New Research on Coal Pollution Deaths Underscores Urgent Need to Move Beyond Coal


Washington, D.C. – Pollution from coal-fired power plants across the United States was responsible for at least 460,000 deaths over the past two decades, causing twice as many premature deaths as previously estimated, new research reveals. 

Published in Science last week, the study found particulate matter from ten coal plants caused at least 5,000 deaths each between 1999 and 2020, and installing pollution controls such as scrubbers at plants led to large declines in premature deaths. 

In response, Sierra Club Executive Director Ben Jealous said: 

“The Sierra Club’s Beyond Coal Campaign was created because we know the reality: coal pollution kills. This is why we have worked tirelessly to retire 375 coal plants, and why we’re fighting in communities across the country to retire the remaining 155.

“More than 460,000 Americans have lost their lives to soot pollution from coal plants in the last 20 years, and without swift action, the devastating impact will only grow. As the world turns its eyes to the United Nations Conference of Parties (COP) 28, the Biden Administration has a critical opportunity to demonstrate global leadership and save thousands of lives across America by finalizing strong air quality standards for soot. To create a livable future, the world must move beyond coal and all fossil fuels once and for all.”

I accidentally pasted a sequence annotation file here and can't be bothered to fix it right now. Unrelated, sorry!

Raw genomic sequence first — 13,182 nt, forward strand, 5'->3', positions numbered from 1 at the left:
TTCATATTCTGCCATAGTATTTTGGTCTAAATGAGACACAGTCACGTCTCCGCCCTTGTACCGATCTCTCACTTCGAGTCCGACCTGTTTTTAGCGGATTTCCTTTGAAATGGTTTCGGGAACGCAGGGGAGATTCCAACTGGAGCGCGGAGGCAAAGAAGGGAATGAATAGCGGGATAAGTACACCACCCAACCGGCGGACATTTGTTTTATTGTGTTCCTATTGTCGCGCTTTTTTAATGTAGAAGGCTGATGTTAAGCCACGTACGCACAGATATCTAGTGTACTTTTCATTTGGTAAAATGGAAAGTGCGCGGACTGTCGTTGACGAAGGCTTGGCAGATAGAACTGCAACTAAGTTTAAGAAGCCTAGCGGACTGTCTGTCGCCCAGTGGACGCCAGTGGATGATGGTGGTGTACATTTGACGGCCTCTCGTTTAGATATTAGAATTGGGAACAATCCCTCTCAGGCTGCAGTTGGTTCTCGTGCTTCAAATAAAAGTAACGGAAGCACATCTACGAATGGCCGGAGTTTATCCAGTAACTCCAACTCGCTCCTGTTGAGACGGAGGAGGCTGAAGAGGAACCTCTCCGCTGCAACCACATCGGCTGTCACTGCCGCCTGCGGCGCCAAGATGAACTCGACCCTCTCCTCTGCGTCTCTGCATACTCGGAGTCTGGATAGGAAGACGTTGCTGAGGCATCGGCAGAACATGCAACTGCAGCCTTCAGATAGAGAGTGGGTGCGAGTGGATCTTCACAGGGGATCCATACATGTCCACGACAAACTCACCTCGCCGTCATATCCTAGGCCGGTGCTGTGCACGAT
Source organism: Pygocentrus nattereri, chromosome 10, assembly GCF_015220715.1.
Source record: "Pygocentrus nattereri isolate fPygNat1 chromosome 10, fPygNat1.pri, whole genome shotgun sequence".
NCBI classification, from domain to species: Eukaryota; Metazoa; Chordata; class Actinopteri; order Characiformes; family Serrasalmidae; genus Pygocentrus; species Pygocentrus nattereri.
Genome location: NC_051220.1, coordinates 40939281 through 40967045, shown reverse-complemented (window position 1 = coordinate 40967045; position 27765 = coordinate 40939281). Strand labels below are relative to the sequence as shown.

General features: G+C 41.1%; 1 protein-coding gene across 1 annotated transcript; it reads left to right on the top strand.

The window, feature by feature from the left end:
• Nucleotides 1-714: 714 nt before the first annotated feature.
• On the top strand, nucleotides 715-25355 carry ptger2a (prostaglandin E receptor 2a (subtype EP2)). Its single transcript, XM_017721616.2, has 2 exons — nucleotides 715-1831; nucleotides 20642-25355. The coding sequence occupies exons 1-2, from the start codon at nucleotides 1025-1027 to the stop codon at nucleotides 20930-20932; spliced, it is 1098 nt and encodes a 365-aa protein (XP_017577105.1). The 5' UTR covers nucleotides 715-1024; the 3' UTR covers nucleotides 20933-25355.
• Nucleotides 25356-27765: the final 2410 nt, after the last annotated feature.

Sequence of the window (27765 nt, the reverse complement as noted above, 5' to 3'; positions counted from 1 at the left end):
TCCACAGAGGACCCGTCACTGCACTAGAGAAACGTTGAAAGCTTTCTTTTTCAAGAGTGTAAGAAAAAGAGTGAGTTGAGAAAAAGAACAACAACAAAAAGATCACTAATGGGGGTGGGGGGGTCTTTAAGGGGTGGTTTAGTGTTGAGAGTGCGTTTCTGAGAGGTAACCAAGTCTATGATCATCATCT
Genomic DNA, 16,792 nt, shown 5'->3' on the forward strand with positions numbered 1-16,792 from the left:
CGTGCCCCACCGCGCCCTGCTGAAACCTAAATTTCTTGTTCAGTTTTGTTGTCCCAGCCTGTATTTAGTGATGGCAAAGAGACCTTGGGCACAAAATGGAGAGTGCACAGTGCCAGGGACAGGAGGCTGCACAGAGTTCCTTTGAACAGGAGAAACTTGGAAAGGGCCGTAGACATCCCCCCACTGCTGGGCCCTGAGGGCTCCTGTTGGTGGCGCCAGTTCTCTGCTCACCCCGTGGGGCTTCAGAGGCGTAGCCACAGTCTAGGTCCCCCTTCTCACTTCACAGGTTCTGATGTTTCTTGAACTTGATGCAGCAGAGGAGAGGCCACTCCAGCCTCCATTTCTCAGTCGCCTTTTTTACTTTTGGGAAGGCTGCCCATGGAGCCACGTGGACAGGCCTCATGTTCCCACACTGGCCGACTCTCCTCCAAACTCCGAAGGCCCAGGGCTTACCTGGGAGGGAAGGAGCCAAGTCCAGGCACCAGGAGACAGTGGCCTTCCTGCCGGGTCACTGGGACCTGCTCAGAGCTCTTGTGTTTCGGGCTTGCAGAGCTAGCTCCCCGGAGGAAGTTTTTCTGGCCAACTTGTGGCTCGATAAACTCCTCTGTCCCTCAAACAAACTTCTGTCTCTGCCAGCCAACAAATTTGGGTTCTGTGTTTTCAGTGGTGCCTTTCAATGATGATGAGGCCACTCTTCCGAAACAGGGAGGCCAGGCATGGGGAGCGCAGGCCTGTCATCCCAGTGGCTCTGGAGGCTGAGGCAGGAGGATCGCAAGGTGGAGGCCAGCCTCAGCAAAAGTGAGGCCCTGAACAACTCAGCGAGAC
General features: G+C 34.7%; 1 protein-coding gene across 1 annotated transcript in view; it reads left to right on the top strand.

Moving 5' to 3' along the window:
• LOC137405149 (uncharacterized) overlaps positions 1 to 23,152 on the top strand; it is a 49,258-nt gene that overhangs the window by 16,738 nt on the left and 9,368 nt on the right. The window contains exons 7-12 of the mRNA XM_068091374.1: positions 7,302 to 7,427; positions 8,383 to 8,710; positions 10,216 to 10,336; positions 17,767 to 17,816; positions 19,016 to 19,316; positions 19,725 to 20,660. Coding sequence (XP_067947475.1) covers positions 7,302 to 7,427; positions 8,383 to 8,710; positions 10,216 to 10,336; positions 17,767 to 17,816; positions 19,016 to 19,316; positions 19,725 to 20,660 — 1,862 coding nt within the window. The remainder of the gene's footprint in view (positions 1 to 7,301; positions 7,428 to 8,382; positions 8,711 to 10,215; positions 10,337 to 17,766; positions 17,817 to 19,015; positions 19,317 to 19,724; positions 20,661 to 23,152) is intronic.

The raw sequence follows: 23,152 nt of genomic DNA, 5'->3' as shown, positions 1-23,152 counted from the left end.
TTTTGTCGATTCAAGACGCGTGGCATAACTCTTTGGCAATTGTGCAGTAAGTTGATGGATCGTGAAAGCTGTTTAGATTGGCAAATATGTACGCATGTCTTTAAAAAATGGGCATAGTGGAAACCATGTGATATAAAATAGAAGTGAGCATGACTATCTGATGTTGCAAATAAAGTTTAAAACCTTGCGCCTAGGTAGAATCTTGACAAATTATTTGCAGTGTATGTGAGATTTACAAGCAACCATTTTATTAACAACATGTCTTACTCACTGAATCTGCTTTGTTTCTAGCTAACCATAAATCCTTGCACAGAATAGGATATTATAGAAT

About the Sierra Club

The Sierra Club is America’s largest and most influential grassroots environmental organization, with millions of members and supporters. In addition to protecting every person's right to get outdoors and access the healing power of nature, the Sierra Club works to promote clean energy, safeguard the health of our communities, protect wildlife, and preserve our remaining wild places through grassroots activism, public education, lobbying, and legal action. For more information, visit